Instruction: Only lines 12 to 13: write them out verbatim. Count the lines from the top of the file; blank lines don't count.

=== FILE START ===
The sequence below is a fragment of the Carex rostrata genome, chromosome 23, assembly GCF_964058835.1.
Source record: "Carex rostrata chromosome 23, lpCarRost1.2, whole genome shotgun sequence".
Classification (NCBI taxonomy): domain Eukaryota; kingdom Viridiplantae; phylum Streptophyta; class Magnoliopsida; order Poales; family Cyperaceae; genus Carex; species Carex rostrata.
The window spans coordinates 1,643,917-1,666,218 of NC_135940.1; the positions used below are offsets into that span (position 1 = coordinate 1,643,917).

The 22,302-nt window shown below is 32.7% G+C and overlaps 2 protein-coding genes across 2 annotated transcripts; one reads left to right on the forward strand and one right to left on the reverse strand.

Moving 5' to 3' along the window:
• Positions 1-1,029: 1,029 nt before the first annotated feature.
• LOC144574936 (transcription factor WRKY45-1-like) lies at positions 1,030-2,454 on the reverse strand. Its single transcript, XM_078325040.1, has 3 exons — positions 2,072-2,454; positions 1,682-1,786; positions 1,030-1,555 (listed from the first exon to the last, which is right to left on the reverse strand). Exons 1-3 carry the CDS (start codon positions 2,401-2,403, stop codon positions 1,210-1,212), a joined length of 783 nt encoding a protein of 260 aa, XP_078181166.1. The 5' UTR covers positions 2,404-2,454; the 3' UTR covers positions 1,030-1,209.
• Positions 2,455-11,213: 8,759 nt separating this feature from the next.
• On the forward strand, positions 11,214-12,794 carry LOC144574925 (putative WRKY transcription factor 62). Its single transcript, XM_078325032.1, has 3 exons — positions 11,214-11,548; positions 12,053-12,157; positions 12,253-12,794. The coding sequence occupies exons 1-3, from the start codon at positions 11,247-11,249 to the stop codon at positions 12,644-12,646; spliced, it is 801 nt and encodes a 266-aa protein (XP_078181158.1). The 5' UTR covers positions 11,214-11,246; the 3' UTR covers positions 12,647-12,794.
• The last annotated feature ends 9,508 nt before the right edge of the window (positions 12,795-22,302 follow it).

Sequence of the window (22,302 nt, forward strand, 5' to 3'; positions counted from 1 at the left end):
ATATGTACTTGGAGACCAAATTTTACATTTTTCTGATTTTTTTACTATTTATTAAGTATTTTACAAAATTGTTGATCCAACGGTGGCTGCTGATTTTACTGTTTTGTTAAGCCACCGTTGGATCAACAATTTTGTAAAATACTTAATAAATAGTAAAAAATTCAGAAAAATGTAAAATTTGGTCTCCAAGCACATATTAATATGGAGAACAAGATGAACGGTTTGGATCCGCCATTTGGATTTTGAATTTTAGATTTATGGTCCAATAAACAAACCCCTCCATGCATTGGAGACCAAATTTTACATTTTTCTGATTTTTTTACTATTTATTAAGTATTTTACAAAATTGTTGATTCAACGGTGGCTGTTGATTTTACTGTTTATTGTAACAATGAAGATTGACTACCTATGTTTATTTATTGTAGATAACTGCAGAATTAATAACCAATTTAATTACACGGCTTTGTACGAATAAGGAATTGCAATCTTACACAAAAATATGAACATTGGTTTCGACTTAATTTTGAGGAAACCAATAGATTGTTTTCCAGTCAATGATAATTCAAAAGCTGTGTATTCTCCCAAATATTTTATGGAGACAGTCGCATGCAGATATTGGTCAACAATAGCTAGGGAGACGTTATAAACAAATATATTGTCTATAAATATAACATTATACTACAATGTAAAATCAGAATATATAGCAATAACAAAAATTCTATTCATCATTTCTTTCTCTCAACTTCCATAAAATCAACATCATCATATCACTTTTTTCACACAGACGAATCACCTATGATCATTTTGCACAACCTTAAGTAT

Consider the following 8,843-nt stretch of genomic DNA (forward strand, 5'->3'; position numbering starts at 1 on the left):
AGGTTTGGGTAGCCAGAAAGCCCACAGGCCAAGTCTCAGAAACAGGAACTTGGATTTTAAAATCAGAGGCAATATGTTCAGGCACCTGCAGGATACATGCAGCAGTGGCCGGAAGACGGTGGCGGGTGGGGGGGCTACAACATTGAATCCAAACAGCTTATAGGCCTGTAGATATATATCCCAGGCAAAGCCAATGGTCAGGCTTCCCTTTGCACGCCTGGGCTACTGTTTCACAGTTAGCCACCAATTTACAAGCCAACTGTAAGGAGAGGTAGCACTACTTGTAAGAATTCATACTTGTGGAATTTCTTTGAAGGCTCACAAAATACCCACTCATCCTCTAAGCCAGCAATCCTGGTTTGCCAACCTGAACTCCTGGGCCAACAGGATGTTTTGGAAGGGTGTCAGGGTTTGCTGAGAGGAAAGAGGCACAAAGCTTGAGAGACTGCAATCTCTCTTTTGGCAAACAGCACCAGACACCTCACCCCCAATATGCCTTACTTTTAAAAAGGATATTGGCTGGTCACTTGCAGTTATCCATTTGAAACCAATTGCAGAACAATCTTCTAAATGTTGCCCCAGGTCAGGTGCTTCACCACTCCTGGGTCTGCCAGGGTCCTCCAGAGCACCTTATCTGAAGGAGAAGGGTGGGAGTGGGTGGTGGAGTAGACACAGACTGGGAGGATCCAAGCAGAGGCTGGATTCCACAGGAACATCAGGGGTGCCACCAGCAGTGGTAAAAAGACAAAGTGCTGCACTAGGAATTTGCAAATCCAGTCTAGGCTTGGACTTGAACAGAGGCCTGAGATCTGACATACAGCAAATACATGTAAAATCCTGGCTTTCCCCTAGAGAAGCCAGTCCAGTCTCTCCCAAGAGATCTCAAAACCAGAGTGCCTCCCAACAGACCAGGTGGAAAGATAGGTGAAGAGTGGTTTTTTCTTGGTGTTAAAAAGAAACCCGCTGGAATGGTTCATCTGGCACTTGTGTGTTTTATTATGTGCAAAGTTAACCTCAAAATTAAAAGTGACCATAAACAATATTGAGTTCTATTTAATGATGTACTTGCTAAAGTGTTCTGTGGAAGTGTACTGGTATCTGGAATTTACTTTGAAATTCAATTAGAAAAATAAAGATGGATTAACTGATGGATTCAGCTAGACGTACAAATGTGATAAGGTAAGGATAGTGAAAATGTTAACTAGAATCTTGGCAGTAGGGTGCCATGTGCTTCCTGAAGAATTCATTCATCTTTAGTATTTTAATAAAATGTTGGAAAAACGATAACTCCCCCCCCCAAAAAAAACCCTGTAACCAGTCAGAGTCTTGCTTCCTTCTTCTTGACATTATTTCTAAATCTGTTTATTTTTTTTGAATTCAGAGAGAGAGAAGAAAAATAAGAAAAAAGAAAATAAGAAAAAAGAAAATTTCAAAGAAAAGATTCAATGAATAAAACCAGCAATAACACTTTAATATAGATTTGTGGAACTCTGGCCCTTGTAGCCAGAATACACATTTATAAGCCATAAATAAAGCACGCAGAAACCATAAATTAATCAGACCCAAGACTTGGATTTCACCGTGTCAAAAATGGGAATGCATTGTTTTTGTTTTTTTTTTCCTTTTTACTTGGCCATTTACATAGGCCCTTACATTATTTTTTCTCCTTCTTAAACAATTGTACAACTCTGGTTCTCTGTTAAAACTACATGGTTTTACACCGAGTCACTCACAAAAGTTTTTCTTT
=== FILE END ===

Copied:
Sequence of the window (22,302 nt, forward strand, 5' to 3'; positions counted from 1 at the left end):
ATATGTACTTGGAGACCAAATTTTACATTTTTCTGATTTTTTTACTATTTATTAAGTATTTTACAAAATTGTTGATCCAACGGTGGCTGCTGATTTTACTGTTTTGTTAAGCCACCGTTGGATCAACAATTTTGTAAAATACTTAATAAATAGTAAAAAATTCAGAAAAATGTAAAATTTGGTCTCCAAGCACATATTAATATGGAGAACAAGATGAACGGTTTGGATCCGCCATTTGGATTTTGAATTTTAGATTTATGGTCCAATAAACAAACCCCTCCATGCATTGGAGACCAAATTTTACATTTTTCTGATTTTTTTACTATTTATTAAGTATTTTACAAAATTGTTGATTCAACGGTGGCTGTTGATTTTACTGTTTATTGTAACAATGAAGATTGACTACCTATGTTTATTTATTGTAGATAACTGCAGAATTAATAACCAATTTAATTACACGGCTTTGTACGAATAAGGAATTGCAATCTTACACAAAAATATGAACATTGGTTTCGACTTAATTTTGAGGAAACCAATAGATTGTTTTCCAGTCAATGATAATTCAAAAGCTGTGTATTCTCCCAAATATTTTATGGAGACAGTCGCATGCAGATATTGGTCAACAATAGCTAGGGAGACGTTATAAACAAATATATTGTCTATAAATATAACATTATACTACAATGTAAAATCAGAATATATAGCAATAACAAAAATTCTATTCATCATTTCTTTCTCTCAACTTCCATAAAATCAACATCATCATATCACTTTTTTCACACAGACGAATCACCTATGATCATTTTGCACAACCTTAAGTAT